Last week, President Obama expanding opportunities for scientific collaboration and access to medical innovations as part of a series of executive actions designed to dismantle the U.S. embargo against Cuba.
The move grants legal status to the following health-related transactions:
Joint medical research
U.S. Treasury’s Office of Foreign Assets Control (OFAC) is issuing a new authorization that will allow persons subject to U.S. jurisdiction to engage in joint medical research projects with Cuban nationals. This authorization will encompass both non-commercial and commercial research.
OFAC is issuing a new authorization that will allow transactions incident to obtaining U.S. Food and Drug Administration (FDA) approval of Cuban-origin pharmaceuticals. An additional authorization will allow the importation into the U.S., and the marketing, sale, or other distribution in the U.S., of FDA-approved Cuban-origin pharmaceuticals.
Persons subject to U.S. jurisdiction engaging in the aforementioned health-related activities will also be authorized to open and maintain bank accounts in Cuba for use in conducting the authorized business.
Here is some history about Cuba’s Cimavax
In 2011, Cuban scientists contacted Roswell Park Cancer Institute to discuss a vaccine CIM had developed for potential use in treating advanced stage lung cancer and other cancers.
After discussions that focused on the science as well as building trust, CIM and Roswell Park entered into an R&D partnership to test the Cuban vaccine, Cimavax.
Cimavax reportedly works by stimulating the body’s own immune system to attack epidermal growth factor, a naturally occurring protein that can feed cancerous tumors. Since 2011, the vaccine has been available for free to the public in Cuba. It also has been approved for use in Peru. Reportedly, experience to date with the vaccine is promising. CIM and Roswell Park seek to replicate research and development carried out in Cuba under US gold standards for medical R&D.
Roswell Park applied to the US Office of Foreign Assets Control, received a license, and has begun its R&D collaboration. The collaboration includes importing research samples; applying for US Food and Drug Administration approval for US clinical trials for the vaccine; carrying out early-phase clinical trials at Roswell Park to assess safety and efficacy; and, if all goes well, fostering future partnerships between CIM and US firms interested in further development and commercialization of the vaccine. Other anti-cancer immunotherapies developed by CIM also are being studied at Roswell Park.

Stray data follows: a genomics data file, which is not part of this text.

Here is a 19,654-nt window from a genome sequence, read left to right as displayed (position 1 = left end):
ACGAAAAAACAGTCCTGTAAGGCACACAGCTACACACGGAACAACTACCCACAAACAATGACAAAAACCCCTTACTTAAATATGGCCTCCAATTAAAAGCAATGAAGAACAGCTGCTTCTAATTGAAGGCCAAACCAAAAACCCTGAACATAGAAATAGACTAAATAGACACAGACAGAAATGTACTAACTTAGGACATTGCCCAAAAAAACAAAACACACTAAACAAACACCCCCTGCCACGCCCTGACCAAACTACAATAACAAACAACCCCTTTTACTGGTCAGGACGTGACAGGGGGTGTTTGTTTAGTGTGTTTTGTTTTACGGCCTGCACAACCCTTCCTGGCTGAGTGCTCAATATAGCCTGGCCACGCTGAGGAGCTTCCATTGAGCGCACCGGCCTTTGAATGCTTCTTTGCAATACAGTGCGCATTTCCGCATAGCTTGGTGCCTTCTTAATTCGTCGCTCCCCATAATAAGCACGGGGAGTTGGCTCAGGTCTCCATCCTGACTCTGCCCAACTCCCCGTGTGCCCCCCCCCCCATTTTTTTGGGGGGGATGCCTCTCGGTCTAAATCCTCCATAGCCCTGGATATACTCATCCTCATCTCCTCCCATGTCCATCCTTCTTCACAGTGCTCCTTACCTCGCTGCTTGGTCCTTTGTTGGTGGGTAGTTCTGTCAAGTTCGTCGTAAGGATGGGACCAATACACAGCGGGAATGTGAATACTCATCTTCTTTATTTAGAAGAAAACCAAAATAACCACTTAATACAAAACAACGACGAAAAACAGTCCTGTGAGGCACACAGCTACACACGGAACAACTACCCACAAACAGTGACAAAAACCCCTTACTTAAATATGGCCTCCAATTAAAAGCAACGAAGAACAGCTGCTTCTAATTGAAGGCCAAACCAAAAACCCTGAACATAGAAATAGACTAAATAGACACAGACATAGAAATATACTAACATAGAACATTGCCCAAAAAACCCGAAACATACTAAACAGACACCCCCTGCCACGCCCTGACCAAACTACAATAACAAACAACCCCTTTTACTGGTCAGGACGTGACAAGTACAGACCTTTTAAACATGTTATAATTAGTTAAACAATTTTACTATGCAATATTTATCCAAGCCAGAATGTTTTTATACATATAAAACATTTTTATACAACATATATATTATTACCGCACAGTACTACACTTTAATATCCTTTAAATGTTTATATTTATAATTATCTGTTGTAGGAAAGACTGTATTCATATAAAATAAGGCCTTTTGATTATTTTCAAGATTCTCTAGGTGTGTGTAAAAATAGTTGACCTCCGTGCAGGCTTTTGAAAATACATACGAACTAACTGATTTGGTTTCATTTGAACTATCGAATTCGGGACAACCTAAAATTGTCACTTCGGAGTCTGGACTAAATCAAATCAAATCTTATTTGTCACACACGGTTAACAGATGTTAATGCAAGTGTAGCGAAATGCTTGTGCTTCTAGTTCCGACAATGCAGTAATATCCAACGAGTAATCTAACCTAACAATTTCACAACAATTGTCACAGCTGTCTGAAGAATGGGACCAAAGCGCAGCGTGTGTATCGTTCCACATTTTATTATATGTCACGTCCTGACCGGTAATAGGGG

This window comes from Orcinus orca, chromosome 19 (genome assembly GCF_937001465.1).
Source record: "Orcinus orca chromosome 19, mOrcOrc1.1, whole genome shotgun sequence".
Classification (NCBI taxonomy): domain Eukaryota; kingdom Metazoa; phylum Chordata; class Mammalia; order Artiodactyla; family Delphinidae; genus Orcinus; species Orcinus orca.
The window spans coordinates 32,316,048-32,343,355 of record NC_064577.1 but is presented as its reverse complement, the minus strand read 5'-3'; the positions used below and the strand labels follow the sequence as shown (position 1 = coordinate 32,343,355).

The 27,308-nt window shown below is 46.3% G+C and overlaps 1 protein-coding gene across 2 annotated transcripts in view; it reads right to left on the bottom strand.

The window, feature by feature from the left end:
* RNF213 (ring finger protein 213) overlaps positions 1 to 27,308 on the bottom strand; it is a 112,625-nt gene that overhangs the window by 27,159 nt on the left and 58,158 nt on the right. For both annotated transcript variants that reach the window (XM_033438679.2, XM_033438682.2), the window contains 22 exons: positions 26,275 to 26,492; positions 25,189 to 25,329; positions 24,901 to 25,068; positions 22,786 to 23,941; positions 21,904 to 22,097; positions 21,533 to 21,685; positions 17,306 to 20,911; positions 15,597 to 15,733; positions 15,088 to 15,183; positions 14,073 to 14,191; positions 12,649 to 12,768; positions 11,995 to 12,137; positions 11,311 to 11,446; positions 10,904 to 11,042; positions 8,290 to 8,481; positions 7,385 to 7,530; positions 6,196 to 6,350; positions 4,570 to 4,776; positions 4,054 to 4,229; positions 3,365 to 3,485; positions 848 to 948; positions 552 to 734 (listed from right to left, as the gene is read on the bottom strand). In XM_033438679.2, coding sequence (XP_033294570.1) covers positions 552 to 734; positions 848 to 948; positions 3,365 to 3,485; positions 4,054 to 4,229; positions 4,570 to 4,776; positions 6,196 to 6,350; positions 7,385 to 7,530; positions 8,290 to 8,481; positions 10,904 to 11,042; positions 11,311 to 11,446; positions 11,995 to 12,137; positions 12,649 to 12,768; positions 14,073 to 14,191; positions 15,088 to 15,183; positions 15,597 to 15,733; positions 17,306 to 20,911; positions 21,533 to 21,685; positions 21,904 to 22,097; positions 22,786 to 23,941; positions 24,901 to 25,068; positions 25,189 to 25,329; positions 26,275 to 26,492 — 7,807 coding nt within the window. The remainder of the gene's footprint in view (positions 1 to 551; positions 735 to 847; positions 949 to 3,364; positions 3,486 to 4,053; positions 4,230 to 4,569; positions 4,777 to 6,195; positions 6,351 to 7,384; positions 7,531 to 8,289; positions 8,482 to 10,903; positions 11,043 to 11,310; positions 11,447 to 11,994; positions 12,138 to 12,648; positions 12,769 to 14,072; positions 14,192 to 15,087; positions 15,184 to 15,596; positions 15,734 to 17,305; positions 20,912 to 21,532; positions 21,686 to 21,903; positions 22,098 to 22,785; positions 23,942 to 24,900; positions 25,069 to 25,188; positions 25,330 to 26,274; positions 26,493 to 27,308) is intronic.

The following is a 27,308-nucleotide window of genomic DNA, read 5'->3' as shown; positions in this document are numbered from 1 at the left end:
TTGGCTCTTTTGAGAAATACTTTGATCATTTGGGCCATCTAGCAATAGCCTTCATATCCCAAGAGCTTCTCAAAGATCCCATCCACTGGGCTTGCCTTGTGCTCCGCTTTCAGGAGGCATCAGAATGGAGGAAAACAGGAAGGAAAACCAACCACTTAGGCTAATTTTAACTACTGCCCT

According to Roswell Park, CimaVax has been administered to 5,000 patients across the world, including 1,000 Cubans – as of last year. Expansive clinical trials have been underway for some time now, with published data showing prolonged life (especially in patients <60 yrs old, with a mean overall survival of 18.53 months in the vaccinated patients compared to 7.55 months for the unvaccinated patients) when compared to standard care, with minimal vaccine-related toxicity.
Roswell Park scientists attribute the success of the partnership to date to several factors. First, both sides have a shared mission in advancing cancer treatment to benefit the public good. Cuba’s biotech sector places a priority on delivering high-quality, affordable products, a priority shared by Roswell Park. Moreover, CIM has a commercial arm in Cuba and experienced legal counsel in the United States that have worked cooperatively with Roswell Park to facilitate the collaboration. While IPR-related questions may arise down the road, Roswell Park’s experience to date suggests that they may be manageable.
Normalizing relations between the two countries reportedly may open doors for collaborations in other areas, including vaccines against childhood meningitis, brain mapping, advanced wound care, alternative medicines, and best practices in delivering cost-effective care and preventive medicine for poor populations. According to a recent article in the American Journal of Public Health, one of the single biggest gains in public health from normalizing trade and travel with Cuba could be improved opportunities for medical research collaborations.
Sources: Lee, “Over the Straits,” October 8, 2015; Drain, “Implications of Repealing,” 2015; Medscape, “As Cuba-US Relations Thaw,” July 7, 2015.